Decreased gray matter concentration in the insular, orbitofrontal, cingulate, and temporal cortices of cocaine patients

Teresa R. Franklin, Paul D. Acton, Joseph A Maldjian, Jason D. Gray, Jason R. Croft, Charles A. Dackis, Charles P. O'Brien, Anna Rose Childress

Research output: Contribution to journalArticle

444 Scopus citations

Abstract

Background: Structural deficiencies within limbic and prefrontal regions may contribute to the characteristic drug-seeking and drug-taking behaviors that prevail in persons dependent on cocaine. To date, a focal structural analysis of the brains of cocaine patients has not been undertaken. Methods: We used voxel based morphometry in conjunction with statistical parametric mapping on the structural magnetic resonance images of cocaine-dependent (n = 13) and cocaine-naive individuals (n = 16) to assess differences between the two groups in gray and white matter concentration. Results: We report a decrease in gray matter concentration in the ventromedial orbitofrontal, anterior cingulate, anteroventral insular, and superior temporal cortices of cocaine patients in comparison to controls (p < .01 corrected for multiple comparisons). The average percentage decrease in gray matter concentration within a region ranged from 5% to 11%. White matter concentration did not differ between groups. Conclusions: We conclude that the brains of cocaine patients are structurally dissimilar from those of nondrug-using controls. The differences were detected in regions involved in decision-making, behavioral inhibition and assignation of emotional valence to environmental stimuli and, hence, may contribute to some of the behavioral deficits characteristic of chronic cocaine users.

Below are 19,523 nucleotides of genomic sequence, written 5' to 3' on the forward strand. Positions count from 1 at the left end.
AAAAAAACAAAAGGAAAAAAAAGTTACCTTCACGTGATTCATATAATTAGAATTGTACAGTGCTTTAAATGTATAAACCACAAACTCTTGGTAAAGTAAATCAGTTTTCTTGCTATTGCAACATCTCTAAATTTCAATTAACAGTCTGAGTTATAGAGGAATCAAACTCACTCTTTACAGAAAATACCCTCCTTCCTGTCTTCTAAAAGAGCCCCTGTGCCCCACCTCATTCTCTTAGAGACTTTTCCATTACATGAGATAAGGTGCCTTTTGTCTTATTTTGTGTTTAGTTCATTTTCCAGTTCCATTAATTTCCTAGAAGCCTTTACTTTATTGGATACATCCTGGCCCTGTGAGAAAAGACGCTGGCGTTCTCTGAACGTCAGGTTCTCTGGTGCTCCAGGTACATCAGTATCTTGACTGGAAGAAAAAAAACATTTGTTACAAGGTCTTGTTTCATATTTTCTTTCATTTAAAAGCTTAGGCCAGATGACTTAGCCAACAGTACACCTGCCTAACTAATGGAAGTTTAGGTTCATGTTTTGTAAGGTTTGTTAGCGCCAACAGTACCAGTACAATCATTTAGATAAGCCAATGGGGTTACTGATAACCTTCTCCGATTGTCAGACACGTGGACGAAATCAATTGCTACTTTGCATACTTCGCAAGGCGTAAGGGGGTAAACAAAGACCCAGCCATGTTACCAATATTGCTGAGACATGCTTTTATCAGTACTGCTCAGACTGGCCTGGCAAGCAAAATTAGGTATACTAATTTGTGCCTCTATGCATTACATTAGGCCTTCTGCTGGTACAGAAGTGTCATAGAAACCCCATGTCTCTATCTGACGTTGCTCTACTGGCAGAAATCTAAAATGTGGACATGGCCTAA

Original languageEnglish (US)
Pages (from-to)134-142
Number of pages9
JournalBiological Psychiatry
Volume51
Issue number2
DOIs
StatePublished - Jan 15 2002

Keywords

  • Cocaine
  • Insular cortex
  • Orbitofrontal cortex
  • Structural MRI
  • Voxel based morphometry

ASJC Scopus subject areas

  • Biological Psychiatry

Fingerprint Dive into the research topics of 'Decreased gray matter concentration in the insular, orbitofrontal, cingulate, and temporal cortices of cocaine patients'. Together they form a unique fingerprint.

  • Cite this

    Franklin, T. R., Acton, P. D., Maldjian, J. A., Gray, J. D., Croft, J. R., Dackis, C. A., O'Brien, C. P., & Childress, A. R. (2002). Decreased gray matter concentration in the insular, orbitofrontal, cingulate, and temporal cortices of cocaine patients. Biological Psychiatry, 51(2), 134-142. https://doi.org/10.1016/S0006-3223(01)01269-0